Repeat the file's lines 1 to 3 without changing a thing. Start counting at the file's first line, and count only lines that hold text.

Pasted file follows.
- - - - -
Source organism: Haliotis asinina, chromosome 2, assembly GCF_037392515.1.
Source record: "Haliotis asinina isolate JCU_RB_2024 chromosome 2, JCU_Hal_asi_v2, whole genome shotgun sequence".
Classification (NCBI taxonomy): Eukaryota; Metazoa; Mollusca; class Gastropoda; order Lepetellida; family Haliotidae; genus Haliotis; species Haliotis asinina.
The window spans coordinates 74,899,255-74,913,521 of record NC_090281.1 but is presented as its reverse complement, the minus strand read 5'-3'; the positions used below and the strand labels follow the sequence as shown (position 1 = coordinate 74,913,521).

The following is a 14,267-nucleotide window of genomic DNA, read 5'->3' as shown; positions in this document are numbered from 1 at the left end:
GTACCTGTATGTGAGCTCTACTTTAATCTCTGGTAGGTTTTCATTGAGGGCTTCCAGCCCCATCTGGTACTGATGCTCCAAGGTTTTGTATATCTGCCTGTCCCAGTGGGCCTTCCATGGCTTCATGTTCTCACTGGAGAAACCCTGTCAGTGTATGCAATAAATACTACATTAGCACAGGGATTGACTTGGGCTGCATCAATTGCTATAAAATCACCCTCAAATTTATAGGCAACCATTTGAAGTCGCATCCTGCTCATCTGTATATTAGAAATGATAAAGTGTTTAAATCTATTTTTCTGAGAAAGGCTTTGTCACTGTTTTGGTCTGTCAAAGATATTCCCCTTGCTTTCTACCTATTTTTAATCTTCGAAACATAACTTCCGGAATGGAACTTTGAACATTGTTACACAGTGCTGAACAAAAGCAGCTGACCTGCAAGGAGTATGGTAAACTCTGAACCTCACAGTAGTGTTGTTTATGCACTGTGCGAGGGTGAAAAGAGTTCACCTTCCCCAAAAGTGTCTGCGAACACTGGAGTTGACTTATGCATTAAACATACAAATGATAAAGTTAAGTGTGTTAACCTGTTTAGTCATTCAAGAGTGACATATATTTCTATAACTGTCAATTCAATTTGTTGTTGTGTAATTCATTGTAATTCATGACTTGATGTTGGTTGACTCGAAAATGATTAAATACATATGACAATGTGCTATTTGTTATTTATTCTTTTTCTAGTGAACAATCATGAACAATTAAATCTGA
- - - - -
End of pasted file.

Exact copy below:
Source organism: Haliotis asinina, chromosome 2, assembly GCF_037392515.1.
Source record: "Haliotis asinina isolate JCU_RB_2024 chromosome 2, JCU_Hal_asi_v2, whole genome shotgun sequence".
Classification (NCBI taxonomy): Eukaryota; Metazoa; Mollusca; class Gastropoda; order Lepetellida; family Haliotidae; genus Haliotis; species Haliotis asinina.